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Logo of nihpaAbout Author manuscriptsSubmit a manuscriptHHS Public Access; Author Manuscript; Accepted for publication in peer reviewed journal;
Stem Cells. Author manuscript; available in PMC 2016 July 1.
Published in final edited form as:
PMCID: PMC4478168

Notch Receptor-Ligand Engagement Maintains Hematopoietic Stem Cell Quiescence and Niche Retention


Notch is long recognized as a signaling molecule important for stem cell self-renewal and fate determination. Here we reveal a novel adhesive role of Notch-ligand engagement in hematopoietic stem and progenitor cells (HSPCs). Using mice with conditional loss of O-fucosylglycans on Notch EGF-like repeats important for the binding of Notch ligands, we report that HSPCs with faulty ligand binding ability display enhanced cycling accompanied by increased egress from the marrow, a phenotype mainly attributed to their reduced adhesion to Notch ligand-expressing stromal cells and osteoblastic cells and their altered occupation in osteoblastic niches. Adhesion to Notch ligand-bearing osteoblastic or stromal cells inhibits wild type but not O-fucosylglycan-deficient HSPC cycling, independent of RBP-JK-mediated canonical Notch signaling. Furthermore, Notch-ligand neutralizing antibodies induce RBP-JK-independent HSPC egress and enhanced HSPC mobilization. We therefore conclude that Notch receptor-ligand engagement controls HSPC quiescence and retention in the marrow niche that is dependent on O-fucosylglycans on Notch.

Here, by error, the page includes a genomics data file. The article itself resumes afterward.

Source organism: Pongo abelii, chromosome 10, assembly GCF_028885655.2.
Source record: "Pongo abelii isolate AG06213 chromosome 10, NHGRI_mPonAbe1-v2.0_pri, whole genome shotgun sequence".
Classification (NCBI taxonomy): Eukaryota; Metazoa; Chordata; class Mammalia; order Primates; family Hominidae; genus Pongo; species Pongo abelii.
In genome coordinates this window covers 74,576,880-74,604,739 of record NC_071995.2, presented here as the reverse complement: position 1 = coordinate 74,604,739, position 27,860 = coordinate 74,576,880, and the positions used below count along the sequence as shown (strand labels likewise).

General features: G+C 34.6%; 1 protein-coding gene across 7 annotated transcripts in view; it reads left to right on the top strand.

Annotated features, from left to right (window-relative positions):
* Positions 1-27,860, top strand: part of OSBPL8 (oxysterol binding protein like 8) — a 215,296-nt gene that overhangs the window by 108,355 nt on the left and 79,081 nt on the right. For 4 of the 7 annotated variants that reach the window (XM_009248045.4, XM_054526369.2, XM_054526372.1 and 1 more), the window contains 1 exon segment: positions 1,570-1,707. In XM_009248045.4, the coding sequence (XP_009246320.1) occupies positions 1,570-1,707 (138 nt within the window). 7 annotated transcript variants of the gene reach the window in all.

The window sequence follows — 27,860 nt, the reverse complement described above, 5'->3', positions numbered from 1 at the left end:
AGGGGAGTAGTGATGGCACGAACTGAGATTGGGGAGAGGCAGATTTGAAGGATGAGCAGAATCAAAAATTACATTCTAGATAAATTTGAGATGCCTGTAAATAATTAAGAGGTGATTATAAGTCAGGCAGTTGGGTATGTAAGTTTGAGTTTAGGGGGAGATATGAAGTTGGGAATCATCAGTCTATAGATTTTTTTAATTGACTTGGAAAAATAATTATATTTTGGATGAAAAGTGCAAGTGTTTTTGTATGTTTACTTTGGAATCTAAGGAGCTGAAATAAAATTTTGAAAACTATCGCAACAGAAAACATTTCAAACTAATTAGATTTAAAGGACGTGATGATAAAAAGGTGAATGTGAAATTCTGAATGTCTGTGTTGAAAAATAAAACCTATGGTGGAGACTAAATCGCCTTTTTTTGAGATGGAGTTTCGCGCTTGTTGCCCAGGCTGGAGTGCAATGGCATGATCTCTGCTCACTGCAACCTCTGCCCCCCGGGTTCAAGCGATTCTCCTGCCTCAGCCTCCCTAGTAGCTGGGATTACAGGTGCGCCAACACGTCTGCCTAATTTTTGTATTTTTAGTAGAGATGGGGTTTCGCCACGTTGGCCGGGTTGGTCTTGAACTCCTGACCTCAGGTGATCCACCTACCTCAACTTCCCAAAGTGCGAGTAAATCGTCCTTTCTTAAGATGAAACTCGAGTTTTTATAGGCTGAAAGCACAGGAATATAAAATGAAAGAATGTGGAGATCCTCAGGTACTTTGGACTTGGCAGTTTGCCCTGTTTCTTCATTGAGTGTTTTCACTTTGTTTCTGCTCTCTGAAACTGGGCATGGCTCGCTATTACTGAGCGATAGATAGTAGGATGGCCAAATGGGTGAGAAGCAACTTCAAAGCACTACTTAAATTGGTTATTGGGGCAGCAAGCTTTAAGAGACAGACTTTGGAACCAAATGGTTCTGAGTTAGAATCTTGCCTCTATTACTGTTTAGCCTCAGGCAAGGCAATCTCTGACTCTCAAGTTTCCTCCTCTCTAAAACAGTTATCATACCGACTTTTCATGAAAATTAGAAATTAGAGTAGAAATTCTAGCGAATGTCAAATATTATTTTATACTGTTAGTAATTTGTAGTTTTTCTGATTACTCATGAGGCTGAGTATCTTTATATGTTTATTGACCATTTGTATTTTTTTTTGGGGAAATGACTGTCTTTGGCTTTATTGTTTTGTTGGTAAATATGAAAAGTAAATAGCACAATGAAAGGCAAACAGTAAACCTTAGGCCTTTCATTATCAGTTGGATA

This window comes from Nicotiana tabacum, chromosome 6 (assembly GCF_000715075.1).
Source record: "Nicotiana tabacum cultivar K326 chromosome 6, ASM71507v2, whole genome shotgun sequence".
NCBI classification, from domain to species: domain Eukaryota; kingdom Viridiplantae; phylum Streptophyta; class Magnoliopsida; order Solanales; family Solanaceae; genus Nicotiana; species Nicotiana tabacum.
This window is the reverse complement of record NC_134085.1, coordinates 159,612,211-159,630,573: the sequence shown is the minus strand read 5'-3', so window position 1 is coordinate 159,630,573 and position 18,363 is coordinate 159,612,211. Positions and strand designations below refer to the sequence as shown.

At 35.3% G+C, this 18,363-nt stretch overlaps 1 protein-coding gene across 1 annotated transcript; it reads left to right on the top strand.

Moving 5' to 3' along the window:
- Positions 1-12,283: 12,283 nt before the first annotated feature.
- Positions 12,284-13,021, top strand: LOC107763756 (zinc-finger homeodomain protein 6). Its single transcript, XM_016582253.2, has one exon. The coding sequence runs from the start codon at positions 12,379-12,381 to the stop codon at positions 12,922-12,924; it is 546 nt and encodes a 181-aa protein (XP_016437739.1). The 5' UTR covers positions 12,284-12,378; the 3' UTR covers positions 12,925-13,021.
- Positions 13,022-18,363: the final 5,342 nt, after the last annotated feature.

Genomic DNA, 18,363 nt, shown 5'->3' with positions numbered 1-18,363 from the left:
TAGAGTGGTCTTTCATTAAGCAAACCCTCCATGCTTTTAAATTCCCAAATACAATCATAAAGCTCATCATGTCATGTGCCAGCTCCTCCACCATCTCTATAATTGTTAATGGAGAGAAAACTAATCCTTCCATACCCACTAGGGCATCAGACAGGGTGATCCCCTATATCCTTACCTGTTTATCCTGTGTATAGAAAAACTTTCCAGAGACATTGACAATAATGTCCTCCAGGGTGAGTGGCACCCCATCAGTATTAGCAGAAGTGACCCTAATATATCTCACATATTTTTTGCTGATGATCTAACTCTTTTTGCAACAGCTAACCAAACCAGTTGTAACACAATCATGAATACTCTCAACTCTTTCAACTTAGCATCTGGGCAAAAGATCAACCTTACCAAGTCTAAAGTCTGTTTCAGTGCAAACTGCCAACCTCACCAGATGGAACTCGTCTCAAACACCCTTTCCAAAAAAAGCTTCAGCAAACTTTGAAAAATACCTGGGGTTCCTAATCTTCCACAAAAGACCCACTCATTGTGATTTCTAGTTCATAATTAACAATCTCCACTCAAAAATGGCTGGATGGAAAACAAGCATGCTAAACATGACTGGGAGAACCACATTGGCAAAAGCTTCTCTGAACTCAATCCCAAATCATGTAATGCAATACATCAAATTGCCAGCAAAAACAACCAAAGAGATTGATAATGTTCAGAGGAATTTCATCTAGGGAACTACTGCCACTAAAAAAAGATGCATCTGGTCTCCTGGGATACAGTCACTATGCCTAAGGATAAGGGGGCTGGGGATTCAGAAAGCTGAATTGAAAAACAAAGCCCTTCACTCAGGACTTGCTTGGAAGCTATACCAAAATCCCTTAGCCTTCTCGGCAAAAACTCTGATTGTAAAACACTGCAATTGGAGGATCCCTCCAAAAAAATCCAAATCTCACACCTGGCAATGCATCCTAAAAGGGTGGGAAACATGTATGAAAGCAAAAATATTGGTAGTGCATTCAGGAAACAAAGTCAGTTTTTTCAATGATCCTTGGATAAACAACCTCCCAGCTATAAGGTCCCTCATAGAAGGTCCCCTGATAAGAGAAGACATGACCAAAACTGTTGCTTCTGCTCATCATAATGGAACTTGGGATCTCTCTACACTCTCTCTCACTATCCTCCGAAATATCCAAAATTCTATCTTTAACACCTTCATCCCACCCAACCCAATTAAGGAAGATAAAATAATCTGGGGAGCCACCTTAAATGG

Keywords: HSC quiescence and niche retention, HSC egress and mobilization, Notch receptor-ligand interactions, O-fucosylglycans on Notch


The hematopoietic stem cell (HSC) population is maintained throughout its lifetime by complex cell-intrinsic mechanisms and by extrinsic cues from specific bone marrow microenvironments, also called niches [1]. Osteoblasts [2, 3], endothelial cells [4-6], perivascular stromal cells [7, 8], multi-potent stromal cells (MSC) [9], and macrophages [10, 11] are components of HSC niches. Certain Notch receptors and their ligands are implicated in the regulation of specific hematopoietic progenitor subsets within distinct marrow microenvironments. For example, the Notch ligand JAG1 expressed by osteoblasts promotes expansion of HSCs [2]. In contrast, direct contact of HSCs with endothelial cells through Notch-ligand interactions promotes HSC proliferation and prevents HSC exhaustion [5]. Although Notch family members were first identified as cell adhesion molecules by cell aggregation assays in Drosophila studies [12, 13], the precise role and the physiological significance of Notch receptors as adhesion molecules in HSCs has not been defined in HSCs.